Select Page
The Book of Griot by Alexander Junior

The Book of Griot: A Collection of African Folktales

Aug 30, 2020

Rating: 4
While this book sure was light and fun, it just didn't feel like it hit the YA mark and felt a bit like a children's book. However, it was a great collection with diversity of styles, lengths, and morals.

Taking a step away from the usual slice-of-life or fantasy novel or inspiring nonfiction resource, folktales are a wonderful genre of their own. Typically full of symbolism, life lessons, and interesting characters, folktales are today’s reminders of our world’s rich cultures. But as we become more digitally centered, many of these previously common verbally-told stories have begun to be forgotten.

In Africa, there is no shortage of these intriguing, entertaining, and even educational stories. That brings us to “Book of Griot: A Collection of African Folktales.” Inside this relatively short book lives a compilation of 15 unique and curious tales, organized by their origin: southern, eastern, and three unspecified ones.

While all different in lesson, characters, and length, they are all interesting in their own ways. From Why the Heron has a Crooked Neck (about Tante the Dove, Oom Jakhals (the Jackal) and Oom Reijer — the Heron), to The Ape, the Snake, and the Lion (about, you guessed it, an Ape, Snake, and Lion, as well as a poor boy named MvooLaana).

Many of the stories involve talking animals that lived among people long, long ago. Sometimes the stories are about human behavior, animal behavior, or life lessons told through interactions between animals or people. Although they’re individually quite short, their meanings are relevant to this day. And while they are all translated into English, the names of animals, places, people, and even foods or plants are all transliterated (written in English but still pronounced like their native language). Thanks to this, these stories can now be shared more globally and be preserved for generations to come.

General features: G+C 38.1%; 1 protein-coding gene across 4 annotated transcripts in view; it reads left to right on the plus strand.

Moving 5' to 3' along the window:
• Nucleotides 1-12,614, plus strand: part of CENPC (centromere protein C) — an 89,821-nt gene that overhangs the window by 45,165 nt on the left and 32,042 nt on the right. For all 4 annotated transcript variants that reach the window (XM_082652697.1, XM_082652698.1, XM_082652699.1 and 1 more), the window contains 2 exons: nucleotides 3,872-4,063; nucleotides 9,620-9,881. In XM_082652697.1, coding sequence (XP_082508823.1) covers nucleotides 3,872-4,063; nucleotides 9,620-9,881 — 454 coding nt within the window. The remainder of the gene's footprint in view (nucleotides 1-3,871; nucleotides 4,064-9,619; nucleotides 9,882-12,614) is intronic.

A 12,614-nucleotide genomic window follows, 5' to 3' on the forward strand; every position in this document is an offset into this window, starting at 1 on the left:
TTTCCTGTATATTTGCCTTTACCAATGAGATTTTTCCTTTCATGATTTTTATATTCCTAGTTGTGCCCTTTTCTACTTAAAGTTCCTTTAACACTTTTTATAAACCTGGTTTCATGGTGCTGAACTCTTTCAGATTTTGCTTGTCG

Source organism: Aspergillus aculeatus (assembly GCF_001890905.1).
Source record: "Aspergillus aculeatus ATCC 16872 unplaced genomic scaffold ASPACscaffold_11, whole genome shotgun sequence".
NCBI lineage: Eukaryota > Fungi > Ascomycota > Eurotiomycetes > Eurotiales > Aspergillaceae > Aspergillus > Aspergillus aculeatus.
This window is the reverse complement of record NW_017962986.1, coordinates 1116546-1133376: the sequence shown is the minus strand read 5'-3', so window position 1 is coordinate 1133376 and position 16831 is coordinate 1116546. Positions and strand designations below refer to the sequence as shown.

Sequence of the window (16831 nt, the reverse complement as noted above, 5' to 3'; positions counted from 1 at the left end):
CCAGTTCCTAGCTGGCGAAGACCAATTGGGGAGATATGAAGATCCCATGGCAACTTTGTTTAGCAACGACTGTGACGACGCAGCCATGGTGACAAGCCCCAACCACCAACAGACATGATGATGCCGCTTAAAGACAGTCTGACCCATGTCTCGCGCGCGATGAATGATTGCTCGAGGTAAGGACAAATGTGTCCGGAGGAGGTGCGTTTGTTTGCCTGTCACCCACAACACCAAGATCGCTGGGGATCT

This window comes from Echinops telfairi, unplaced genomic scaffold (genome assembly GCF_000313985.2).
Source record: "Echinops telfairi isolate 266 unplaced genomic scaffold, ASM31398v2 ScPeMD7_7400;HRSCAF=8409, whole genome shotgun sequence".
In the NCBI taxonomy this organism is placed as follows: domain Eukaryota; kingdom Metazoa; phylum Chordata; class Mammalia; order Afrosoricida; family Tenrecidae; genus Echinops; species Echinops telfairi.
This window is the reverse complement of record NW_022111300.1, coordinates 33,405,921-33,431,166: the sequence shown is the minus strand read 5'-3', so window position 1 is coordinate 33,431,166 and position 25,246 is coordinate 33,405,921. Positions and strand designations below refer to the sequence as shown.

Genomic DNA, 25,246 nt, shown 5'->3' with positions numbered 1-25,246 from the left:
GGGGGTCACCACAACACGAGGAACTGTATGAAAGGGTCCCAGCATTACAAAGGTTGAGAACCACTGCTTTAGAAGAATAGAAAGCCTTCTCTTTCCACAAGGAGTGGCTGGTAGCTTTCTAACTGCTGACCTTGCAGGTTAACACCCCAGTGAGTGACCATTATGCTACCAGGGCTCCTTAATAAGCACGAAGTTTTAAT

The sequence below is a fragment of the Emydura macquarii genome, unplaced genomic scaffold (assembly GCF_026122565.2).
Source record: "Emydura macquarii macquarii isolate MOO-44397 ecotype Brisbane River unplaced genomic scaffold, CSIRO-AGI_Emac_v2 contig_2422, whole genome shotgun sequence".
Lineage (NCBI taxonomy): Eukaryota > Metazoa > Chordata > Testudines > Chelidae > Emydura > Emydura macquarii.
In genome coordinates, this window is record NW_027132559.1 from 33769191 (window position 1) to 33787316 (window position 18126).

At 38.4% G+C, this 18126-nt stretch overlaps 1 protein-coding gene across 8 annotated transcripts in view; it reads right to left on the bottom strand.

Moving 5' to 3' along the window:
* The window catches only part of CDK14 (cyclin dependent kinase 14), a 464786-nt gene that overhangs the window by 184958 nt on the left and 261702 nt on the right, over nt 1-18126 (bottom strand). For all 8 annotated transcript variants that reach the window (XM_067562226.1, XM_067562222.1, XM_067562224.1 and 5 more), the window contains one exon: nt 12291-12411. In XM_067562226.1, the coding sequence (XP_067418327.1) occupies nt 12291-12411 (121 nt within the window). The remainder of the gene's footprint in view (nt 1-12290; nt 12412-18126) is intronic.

Overall, I really enjoyed this book. The tales were entertaining, and it was nice to step out of my comfort zone and read something completely different for a change. By nature, the stories did sometimes feel a bit childish, but for the most part they were still interesting and entertaining. And the author did a good job collecting a wide variety of unique folktales, which I appreciated.

I recommend this to anyone interested in the genre or if you’re simply looking for a light, but entertaining read.

More Reviews

The Black Friend: On Being A Better White Person

The Black Friend: On Being A Better White Person

2020 has been hard for all Americans, but Black people have been especially disproportionately affected. Police brutality, systematic racism, and racial microaggressions in everyday life only scratches the surface of the traumas Black Americans are (and have been)...

The Way Back

The Way Back

Guys, girls, and everyone in between and all around, allow me to introduce you to “The Way Back.” Set mainly in the tiny shtetl of Tupik, Russia, two generations after 1812, this book is inarguably the best I’ve ever read. And that’s not an exaggeration. Written...

Blazewrath Games

Blazewrath Games

In honor of Latin Heritage Month we decided to review a book by a Latinx author. For this, we chose Amparo Ortiz’s “Blazewrath Games.” Unfortunately, it didn’t really live up to its Hunger-Games-meets-Harry-Potter potential. It wasn’t necessarily bad, but there was a...